May 21, 2004

Peter Junger blog launched (Junger v. Daley, law professor, Buddhist)

Peter Junger has launched his new blog:


Blogroll it. I have some of his posting on my website, as he's written the best explanation and analysis I ever saw of the "least restrictive means" censorware politics, one of the most provocative historical insights, as well as the funniest true personal lawyer joke.

More formally, Peter Junger is a (now retired) law professor, who is most well-known for the Junger v. Daley case, which established:

Because computer source code is an expressive means for the exchange of information and ideas about computer programming, we hold that it is protected by the First Amendment.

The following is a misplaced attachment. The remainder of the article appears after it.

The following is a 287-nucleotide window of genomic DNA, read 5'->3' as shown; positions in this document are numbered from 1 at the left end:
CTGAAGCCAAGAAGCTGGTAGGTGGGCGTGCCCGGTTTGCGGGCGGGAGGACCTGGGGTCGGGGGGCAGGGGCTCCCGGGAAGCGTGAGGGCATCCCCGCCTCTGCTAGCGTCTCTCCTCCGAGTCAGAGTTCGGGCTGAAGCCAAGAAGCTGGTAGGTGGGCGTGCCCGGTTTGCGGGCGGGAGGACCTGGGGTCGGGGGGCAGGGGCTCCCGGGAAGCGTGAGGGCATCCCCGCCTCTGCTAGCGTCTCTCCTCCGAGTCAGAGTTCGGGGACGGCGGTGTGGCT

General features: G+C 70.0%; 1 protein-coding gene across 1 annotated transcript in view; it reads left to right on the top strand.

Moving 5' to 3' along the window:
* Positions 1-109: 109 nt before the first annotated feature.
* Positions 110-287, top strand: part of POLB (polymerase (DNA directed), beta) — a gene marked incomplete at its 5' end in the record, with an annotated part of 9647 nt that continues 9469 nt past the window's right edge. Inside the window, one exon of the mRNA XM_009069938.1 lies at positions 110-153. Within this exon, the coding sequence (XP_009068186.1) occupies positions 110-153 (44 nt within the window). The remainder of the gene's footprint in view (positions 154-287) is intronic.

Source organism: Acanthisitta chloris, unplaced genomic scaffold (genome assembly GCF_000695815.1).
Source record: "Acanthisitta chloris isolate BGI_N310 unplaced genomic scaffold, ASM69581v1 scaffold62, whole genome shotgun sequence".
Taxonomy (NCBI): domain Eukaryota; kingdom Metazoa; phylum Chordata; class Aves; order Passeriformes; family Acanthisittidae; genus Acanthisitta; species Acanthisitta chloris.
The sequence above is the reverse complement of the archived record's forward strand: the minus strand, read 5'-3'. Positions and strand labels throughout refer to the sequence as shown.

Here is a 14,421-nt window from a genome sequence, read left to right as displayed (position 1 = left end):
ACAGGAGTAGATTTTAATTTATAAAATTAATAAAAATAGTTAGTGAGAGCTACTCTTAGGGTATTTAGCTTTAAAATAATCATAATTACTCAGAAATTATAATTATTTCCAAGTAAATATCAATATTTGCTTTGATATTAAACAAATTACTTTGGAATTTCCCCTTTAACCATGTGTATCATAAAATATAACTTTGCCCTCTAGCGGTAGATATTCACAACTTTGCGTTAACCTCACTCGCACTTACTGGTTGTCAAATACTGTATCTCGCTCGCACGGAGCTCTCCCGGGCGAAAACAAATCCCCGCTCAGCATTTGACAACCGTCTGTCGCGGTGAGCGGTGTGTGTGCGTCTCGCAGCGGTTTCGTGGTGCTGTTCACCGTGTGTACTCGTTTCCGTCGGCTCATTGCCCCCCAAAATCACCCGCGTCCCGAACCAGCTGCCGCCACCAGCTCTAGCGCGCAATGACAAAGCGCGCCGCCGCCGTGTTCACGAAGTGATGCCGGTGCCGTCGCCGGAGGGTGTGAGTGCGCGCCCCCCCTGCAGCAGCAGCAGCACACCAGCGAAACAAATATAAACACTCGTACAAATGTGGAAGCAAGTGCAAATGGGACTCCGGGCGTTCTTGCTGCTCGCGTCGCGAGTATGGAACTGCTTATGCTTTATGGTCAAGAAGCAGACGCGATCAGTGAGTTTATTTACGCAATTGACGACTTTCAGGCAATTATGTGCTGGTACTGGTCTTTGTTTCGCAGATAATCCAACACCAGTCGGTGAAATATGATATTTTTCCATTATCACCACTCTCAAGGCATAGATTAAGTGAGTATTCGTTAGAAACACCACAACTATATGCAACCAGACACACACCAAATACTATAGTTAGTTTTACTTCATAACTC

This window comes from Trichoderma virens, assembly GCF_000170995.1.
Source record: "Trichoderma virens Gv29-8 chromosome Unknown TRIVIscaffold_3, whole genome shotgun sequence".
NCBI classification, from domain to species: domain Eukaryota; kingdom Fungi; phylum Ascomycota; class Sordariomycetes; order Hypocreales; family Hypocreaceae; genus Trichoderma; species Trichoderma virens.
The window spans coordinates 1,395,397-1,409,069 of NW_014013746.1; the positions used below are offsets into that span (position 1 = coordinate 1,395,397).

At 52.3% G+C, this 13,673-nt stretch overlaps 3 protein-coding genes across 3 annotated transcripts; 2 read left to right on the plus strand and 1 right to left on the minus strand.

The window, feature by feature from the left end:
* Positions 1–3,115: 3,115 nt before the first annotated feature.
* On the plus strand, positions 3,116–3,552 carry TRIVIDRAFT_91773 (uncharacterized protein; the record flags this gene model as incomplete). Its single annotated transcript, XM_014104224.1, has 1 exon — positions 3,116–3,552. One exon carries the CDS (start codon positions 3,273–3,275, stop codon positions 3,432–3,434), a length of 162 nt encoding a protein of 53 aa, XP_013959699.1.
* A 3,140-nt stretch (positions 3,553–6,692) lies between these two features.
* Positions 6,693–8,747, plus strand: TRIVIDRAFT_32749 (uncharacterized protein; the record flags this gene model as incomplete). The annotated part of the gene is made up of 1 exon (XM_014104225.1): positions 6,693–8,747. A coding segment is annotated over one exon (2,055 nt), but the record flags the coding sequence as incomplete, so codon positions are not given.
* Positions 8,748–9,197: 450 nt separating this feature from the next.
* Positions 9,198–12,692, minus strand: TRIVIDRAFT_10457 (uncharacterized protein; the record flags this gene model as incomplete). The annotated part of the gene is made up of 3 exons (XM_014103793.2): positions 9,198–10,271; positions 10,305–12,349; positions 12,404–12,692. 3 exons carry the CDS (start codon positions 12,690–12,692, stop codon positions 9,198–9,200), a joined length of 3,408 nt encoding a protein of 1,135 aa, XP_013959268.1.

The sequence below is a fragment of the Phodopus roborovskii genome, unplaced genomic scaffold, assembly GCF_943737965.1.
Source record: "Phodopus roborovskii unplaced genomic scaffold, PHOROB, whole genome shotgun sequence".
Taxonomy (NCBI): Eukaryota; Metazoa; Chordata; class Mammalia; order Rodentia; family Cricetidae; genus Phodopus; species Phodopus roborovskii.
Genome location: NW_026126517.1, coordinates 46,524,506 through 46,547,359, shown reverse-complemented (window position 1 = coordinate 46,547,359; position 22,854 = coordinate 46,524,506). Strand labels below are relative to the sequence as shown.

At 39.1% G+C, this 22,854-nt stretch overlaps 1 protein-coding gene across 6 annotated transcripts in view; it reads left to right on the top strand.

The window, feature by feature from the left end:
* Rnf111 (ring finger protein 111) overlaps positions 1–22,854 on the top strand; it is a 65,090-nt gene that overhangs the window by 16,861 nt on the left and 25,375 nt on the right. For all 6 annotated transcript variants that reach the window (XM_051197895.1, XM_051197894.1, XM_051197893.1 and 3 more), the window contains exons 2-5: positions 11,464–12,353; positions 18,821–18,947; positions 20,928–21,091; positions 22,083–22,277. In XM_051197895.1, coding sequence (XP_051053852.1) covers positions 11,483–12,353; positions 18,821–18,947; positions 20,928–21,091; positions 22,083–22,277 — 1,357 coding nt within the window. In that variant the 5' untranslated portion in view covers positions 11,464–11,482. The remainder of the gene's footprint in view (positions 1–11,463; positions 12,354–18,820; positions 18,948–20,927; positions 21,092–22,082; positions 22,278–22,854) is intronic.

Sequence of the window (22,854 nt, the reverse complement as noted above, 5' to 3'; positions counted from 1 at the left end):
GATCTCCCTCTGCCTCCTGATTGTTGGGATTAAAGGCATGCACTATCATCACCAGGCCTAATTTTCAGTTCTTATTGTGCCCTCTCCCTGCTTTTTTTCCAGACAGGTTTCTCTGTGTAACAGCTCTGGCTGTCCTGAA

The Samsara blog looks like it'll cover net legal theory/Buddhism/politics/personal reflection For example, take this recent post:

Expression Has Nothing to Do with It

The fact remains, however, that there is a much simpler reason for holding that the publication of computer programs--and not just source code--is protected by the First Amendment. To publish a computer program is to publish information and it is the publication of information that is protected by the freedom of the press. It's that simple. Expression has nothing to do with it

By Seth Finkelstein | posted in legal | on May 21, 2004 11:59 PM (Infothought permalink) | Followups
Seth Finkelstein's Infothought blog (Wikipedia, Google, censorware, and an inside view of net-politics) - Syndicate site (subscribe, RSS)

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